The World Remembers Wislawa Szymborska

The great Polish poet Wislawa Szymborska died this past Wednesday at the age of 88. And while she was never one for travel herself, her poetry did, and it touched millions around the world. Among her myriad admirers was Woody Allen, who, in the 2010 documentary Sometimes Life is Bearable, said of the poet, "She is able to capture the pointlessness and sadness of life, but somehow still be affirmative."

Two decades ago, Szymborska couldn't have fathomed that she would ever receive so much attention. At the time, she was living in relative anonymity in a small soviet-style apartment in Krakow. But everything changed in 1996, when she was awarded the Nobel Prize for Literature. The humble Szymborska was so shocked to receive the honor that she was unable to write for years afterwards. Thankfully for the world, her poetry recovered.

That remarkable poetry is accessible, wise, and powerfully resonant despite Szymborska's light touch. And, as Allen mentioned, it often focuses on life's less bearable aspects. A good example is her poem "Some People," in which she hauntingly evokes the timelessness of war and strife:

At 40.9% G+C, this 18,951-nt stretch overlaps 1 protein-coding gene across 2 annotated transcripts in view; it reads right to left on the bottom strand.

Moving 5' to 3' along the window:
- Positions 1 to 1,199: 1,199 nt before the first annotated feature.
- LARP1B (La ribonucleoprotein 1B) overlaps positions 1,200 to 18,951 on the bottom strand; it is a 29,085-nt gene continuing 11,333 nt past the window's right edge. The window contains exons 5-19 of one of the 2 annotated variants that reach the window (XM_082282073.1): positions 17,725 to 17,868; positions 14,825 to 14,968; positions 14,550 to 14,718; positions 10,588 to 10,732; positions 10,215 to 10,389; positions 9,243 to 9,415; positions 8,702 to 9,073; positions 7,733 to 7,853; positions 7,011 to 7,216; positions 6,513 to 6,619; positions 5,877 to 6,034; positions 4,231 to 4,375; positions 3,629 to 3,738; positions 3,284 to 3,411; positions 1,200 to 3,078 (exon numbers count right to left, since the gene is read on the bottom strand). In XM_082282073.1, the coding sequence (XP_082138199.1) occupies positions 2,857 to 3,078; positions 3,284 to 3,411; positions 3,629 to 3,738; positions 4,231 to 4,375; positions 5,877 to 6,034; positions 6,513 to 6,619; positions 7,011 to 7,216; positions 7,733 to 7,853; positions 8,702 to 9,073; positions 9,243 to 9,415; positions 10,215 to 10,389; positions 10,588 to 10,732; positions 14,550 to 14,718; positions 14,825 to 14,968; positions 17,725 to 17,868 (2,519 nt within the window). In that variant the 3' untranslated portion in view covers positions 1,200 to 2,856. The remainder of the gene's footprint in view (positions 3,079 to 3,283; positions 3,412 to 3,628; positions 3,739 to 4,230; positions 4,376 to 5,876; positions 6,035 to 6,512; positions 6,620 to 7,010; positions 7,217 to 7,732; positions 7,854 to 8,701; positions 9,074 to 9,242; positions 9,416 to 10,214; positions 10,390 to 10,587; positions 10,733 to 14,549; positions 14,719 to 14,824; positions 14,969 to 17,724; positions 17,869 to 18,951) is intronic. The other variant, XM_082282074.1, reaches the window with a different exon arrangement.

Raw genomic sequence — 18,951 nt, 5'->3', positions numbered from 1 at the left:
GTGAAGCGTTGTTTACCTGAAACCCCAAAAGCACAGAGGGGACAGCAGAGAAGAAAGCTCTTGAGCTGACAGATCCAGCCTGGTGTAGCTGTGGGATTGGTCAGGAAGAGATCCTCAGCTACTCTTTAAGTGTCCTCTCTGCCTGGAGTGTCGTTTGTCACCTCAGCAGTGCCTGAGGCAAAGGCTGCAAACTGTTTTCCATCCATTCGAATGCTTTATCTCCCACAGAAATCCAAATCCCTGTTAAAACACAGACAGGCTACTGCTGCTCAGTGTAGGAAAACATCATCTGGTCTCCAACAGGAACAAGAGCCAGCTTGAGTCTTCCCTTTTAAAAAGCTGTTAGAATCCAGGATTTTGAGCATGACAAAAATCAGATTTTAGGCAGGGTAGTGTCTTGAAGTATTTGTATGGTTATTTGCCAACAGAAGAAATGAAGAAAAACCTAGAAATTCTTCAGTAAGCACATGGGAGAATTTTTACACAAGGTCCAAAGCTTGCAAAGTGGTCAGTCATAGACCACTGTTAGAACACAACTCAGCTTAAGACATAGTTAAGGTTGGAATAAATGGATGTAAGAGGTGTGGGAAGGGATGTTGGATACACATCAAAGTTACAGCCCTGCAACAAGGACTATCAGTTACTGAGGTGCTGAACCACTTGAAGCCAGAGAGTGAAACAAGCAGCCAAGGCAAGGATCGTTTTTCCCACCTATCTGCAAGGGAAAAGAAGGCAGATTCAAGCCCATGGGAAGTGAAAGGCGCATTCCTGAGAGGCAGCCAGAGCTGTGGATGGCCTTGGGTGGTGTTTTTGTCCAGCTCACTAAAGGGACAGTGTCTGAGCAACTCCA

Some people fleeing some other people. In some country under the sun and some clouds.

They leave behind some of their everything, sown fields, some chickens, dogs, mirrors in which fire now sees itself reflected.

She takes a similar approach in the terrific poem, "Hatred":

See how efficient it still is, how it keeps itself in shape -- our century's hatred. How easily it vaults the tallest obstacles.

Looking at Szymborska's life, one can understand why she often focused on such themes. She was 16 when Nazi Germany invaded her home country of Poland in 1939, and, after the war, the country fell under the totalitarian grip of the Soviet Union for decades.

But while Szymborska never shied from looking life's grim realities in the eye, she always found things to embrace. Polish President Bronislaw Komorowski wrote of her death, "For decades she infused Poles with optimism and with trust in the power of beauty and the might of the word." In her poem "Miracle Fair," for example, Szymborska lists the commonplace miracles of our days, including "the barking of invisible dogs" at night and an orchard that has sprung from a seed; she tries to convince her readers that there are miracles in the everyday, if we only shift our perspective.

Szymborska's verse can be playful as well (one of her translators, Clare Cavanagh, described her to the Chicago Tribune as "frat boy funny"). In her poem "An Opinion on the Question of Pornography," which Szymborska published at the height of the communist regime, she ironically compares thinking to pornography: "There is nothing more debauched than thinking," she wrote, it has "positions the Kama Sutra itself doesn't know."

If you haven't before, you would do well to acquaint yourself with Szymborska's brilliant and unique brand of thinking. You can start by reading some of her work here and here.